Article 2: Election Administration & Integrity

Rules:

Rules promulgated by the secretary of state must be first approved by the legislature. Applies to rules adopted in the past, present and future.

Voter Registration:
* failure to check the citizenship or age box causes the form to be deficient
1 repeals language that states that failure to provide a birthdate for someone registered prior to Aug. 1983 does not make their registration deficient

2 all voter records must be maintained for 36 months
3 if voter has asked to have vr data withheld for own safety, voter’s name and address will be withheld, but city, precinct and voting history must be provided on public information list

Statewide Voter Registration System:
* eliminates option for counties to take more than 42 days to enter election day registrations
1 requires Postal Verification Cards (PVCs) be mailed to all election day registrants by Jan. 1 following the election

2 renames “voting history” for voters whose ballots were late or rejected

Absentee Ballot Boards:
* meetings must be scheduled, announced, and posted on website at least 14 days before the first meeting
1 meetings must be convened every business day at same time and location
2 must also meet on every day when office is open for voting
3 may not meet at other times

Inspection of voting materials:
* allows rosters to be inspected prior to the posting of history
1 allows VRAs to be inspected prior to entry into SVRS

Prohibits Assistance to Voters from:

voter’s guardian
voter’s conservator
any paid individual providing health care
any paid individual provided health-related personal assistance

Reconciliation:
* requires the counting of original signatures or receipts generated by electronic pollbook that has voter’s name, voter identification number and signature

1 prohibits reconciliation by counting any other receipts
2 allows challenges to ballots without judge’s initials during a recount
“excess” ballots must be removed and put in sealed envelope
3 excess ballots must be removed in the polling place – ballots are no longer to be transported to local election official for help

4 results from precincts with excess ballots removed must be tabulated by canvassing board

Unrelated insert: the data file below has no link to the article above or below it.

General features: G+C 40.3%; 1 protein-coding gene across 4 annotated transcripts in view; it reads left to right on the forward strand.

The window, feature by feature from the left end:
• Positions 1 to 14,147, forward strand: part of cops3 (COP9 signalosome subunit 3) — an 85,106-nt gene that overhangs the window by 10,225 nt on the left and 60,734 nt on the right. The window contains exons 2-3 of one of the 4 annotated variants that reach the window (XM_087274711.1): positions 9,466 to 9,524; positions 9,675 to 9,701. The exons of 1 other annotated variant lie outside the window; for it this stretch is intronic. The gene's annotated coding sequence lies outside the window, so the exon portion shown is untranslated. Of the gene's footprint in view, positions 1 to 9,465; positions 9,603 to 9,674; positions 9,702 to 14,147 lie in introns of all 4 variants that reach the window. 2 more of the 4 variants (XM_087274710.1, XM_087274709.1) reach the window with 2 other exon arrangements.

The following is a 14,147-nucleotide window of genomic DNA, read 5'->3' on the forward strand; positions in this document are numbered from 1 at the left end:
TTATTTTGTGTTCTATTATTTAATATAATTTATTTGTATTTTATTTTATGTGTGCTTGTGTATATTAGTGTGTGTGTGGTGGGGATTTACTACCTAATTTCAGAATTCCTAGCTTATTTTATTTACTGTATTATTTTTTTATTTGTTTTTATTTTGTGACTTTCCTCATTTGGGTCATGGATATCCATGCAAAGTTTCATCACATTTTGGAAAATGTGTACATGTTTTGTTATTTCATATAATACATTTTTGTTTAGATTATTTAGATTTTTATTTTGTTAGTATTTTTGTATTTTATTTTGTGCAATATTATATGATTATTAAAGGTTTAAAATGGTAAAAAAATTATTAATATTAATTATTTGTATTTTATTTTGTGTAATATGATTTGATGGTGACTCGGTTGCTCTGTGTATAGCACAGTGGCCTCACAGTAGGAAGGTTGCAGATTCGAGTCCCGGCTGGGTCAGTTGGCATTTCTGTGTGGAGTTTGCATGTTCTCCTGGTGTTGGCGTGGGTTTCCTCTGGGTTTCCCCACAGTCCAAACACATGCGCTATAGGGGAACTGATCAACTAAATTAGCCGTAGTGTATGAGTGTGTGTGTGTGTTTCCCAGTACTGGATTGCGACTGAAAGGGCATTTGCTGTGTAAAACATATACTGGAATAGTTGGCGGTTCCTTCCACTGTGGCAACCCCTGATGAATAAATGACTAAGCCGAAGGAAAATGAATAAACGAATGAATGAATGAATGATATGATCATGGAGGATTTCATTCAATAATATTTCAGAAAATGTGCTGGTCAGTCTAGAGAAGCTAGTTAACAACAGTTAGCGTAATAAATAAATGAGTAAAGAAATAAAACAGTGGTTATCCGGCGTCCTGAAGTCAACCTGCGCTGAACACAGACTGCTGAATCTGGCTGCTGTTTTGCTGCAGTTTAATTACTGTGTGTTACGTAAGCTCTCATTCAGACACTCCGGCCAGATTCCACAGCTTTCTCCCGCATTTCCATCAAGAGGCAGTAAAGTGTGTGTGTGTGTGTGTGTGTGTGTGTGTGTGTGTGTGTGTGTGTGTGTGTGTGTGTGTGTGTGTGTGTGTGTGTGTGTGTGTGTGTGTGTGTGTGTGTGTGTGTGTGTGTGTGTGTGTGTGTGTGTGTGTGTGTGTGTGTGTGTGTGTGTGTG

Spoiled and Defective ballots:
* spoiled ballots must be marked “spoiled” and put in sealed envelope
1 defective ballots must be marked “defective” and put in a separate sealed envelope, unless it requires duplication – then it’s an original ballot

Changes to summary statement:
* adds number of ballots cast
1 changes number of voters to number of signatures
2 adds number of excess ballots

Election Contests:
* extends contest period in cases in which data entry is not completed by the end of the contest period due to nonfeasance, malfeasance or failure to perform duties within required timeline

1 after contest has been filed, allows candidates to inspect all election materials

Political Buttons:
* allows any political button in a polling place, as long as it is not designed to influence voting on a candidate / question on that ballot

Judicial Elections:
* repeals designation of incumbent

Article 3 – Electronic Rosters

Required Use:
* requires use of at least two electronic rosters in all precincts, unless there are fewer than 100 registered voters (additional electronic rosters may be provided at local expense)

1 each precinct must have secure electronic connection to SVRS to prevent multiple voting
2 exception if local official certifies that can’t have live link: then must have two computer connected together

3 separate electronic rosters must be used for each precinct in combined polling places

Minimum Standards:
* includes all data from SVRS on eligible and ineligible voters
1 permits data entered to be immediately accessible across the state
2 provides printed voter receipt with voter’s name, address, date of birth, voter ID, oath and space for signature

3 alerts judge if voter has already voted, is ineligible or is challenged
4 allows for swiping of Minnesota driver’s licenses or state IDs
5 permit for manual entry of data

Costs:
* initial costs paid by the state (however no appropriation line)
1 subsequent costs paid by local election officials from cost savings

Contingency and Security Procedures:
* local election officials must establish written security procedures
1 must include security of transmission of voter data, contingency procedures for network and power failure, backups, prevention of voting twice

2 written procedures must be submitted to secretary of state for approval
3 timelines are established for submission of procedures, approval, and revisions, if necessary

Other Standards:
* sets minimum standards for data encryption
1 sets minimum electronic roster transaction requirements (response times)
2 pre-election testing procedures

Article 4 – Recounts

Enacts a new recount chapter (204E) consisting primarily of current requirements found in 204C and administrative rules. Only deviations from the current statute or rules are noted here.

The canvassing board may not certify the results of the recount until a candidate has been able to inspect all election materials (no deadline for completion is provided)

* Eliminates the definition of “identifying mark” as a name, signature or ID number written on the ballot

Only the canvassing board may determine if challenges are frivolous

Repeals ability to count more than one precinct at a time